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Showing posts from July, 2012

Comfort All Who Mourn

In March of 2007, in the aftermath of several human-made and natural disasters, I preached a sermon called, “To Comfort All Who Mourn.” In light of the Colorado massacre that is on so many minds today, I offer it here again, in hope that it helps: ------------------------------------------------------------------------------------------------------------- · A bus with Bluffton University’s baseball team plunges off an overpass near Atlanta, killing seven people. · An unseasonable tornado rips through a high school in Alabama, killing at least eight. · A house fire rips through a Bronx apartment, killing ten, including a man’s wife and all four of his children. We hear about these things and they tear us up. And there’s a part of us that wonders, “Why?” Why do innocent people suffer and die? And there’s at least part of us that looks up and asks another question: “How?” “How can a God of love allow so much tragedy and

A Thank You (and Rebuttal) to Mr. Douthat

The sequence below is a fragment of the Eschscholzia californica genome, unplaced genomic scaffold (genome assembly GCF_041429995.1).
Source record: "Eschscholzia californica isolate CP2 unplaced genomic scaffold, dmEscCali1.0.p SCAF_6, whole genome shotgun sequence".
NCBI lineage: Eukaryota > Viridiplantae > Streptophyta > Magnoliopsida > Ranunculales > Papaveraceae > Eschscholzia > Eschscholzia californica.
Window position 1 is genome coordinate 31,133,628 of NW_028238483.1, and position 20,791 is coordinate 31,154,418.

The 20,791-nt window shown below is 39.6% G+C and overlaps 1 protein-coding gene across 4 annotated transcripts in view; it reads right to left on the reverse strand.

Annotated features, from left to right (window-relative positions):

Ross Douthat of the New York Times writes a provocative article “ Can Liberal Christianity be Saved?” Especially when compared to a recent piece in the Wall Street Journal that has already been roundly dismissed as a pure-and-simple hatchet job , Douthat’s NYT article raises good, valid questions. For example, he is right on target when he writes: What should be wished for…is that liberal Christianity [recover] a religious reason for its own existence. As the liberal Protestant scholar Gary Dorrien has pointed out , the Christianity that animated causes such as the Social Gospel and the civil rights movement was much more dogmatic than present-day liberal faith. Its leaders had a “deep grounding in Bible study, family devotions, personal prayer and worship.” They argued for progressive reform in the context of “a personal transcendent God ... the divinity of Christ, the need of personal redemption and the importance of Christian missions.” Today, by contrast, the leaders